Polar Radar for Ice Sheet Measurements

Curved ice line
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Special Report: Tell Us About Davis

Some background to Davis station: Davis station was opened in 1957 during the International Geophysical Year (IGY) and, apart from a two year break in the mid 1960s, it has been open and staffed continuously since. The students amongst you might like to have a look to see what you can find out about the IGY and why it was so significant.

Davis was named after legendary Australian Antarctic navigator and ships captain John King Davis (you might find references to him in the literature or on the web). It is the southernmost of Australia’s stations at 68 degrees 35 minutes south, 77 degrees 58 minutes east. It is located on the northern edge of the relatively ice free Vestfold Hills an area of approximately 400 square kilometres; the polar ice cap starts some 20 kms in from the coast. The area is bare, low lying hilly country deeply indented by sea inlets and studded with lakes and tarns of varying salinity. Numerous islands fringe the coast up to five km offshore.

Davis is located on Heidemann Bay on the south-eastern side of the much larger Prydz Bay.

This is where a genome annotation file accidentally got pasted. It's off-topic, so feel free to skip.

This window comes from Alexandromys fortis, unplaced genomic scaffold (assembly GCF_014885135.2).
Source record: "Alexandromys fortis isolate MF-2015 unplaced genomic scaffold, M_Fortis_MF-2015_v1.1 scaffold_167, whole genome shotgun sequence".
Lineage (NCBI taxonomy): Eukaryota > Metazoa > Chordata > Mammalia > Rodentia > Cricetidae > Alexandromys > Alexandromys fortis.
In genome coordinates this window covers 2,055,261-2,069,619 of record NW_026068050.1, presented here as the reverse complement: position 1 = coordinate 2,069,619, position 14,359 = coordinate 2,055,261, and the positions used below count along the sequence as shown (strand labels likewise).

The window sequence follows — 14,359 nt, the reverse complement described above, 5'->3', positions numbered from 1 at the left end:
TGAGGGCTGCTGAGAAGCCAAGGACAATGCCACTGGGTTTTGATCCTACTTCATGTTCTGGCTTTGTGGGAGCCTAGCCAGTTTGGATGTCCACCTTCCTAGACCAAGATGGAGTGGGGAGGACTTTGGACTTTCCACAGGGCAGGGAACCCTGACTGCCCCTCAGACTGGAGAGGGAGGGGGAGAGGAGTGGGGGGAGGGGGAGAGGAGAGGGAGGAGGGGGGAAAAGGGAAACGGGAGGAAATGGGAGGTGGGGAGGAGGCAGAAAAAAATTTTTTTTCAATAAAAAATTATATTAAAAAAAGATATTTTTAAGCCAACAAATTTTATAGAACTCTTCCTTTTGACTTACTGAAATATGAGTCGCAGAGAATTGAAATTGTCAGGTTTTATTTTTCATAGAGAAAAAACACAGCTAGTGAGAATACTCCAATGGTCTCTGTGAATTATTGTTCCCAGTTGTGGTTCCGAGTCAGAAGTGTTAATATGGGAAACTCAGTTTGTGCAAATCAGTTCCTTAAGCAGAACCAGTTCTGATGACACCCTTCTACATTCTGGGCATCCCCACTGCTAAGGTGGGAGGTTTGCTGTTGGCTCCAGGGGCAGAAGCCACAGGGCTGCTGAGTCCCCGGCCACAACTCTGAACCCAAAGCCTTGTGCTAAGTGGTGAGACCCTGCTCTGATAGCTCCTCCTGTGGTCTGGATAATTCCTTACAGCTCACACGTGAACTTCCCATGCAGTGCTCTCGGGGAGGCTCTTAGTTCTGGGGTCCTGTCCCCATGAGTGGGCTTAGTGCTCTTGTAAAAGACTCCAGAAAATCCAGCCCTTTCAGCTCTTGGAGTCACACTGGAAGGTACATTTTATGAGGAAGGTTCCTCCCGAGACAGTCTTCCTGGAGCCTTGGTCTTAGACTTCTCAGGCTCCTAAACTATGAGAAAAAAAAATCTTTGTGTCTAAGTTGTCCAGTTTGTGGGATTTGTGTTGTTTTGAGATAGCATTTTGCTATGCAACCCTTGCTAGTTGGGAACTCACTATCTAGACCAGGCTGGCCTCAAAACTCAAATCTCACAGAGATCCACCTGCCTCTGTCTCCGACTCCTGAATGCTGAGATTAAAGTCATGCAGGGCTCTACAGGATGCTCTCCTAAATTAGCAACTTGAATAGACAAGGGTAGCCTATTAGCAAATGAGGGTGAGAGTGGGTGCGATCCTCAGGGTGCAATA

The approach: We reached the outer ice pack several days before we made the run in toward Davis through varying concentrations of ice - much of it was pretty easy but at times we had to stop, back off and take a second and sometimes more ‘runs’ at the ice to force our way through. On a couple of nights we actually stopped the ship in the ice because the visibility (blowing snow or darkness or both) wasn’t good enough to pick a suitable track through the ice. We were never in any danger being stopped like that - the ships engines keep turning and keep an area of open water behind us so we don’t get frozen in.

We had thought of stopping the ship 50-100 miles out from the station to allow us to prepare the helicopters and fly in a number if people to get started on their work - but decided against it as the flying conditions were a bit marginal and further stopping would take time when we could be better off continuing to sail to the station and get there in good light for our final charge.

I’ll tell you more about sea ice another time but for now it’s enough to know that there is a band of fast ice surrounding Davis reaching about 12 kilometres off the coast.



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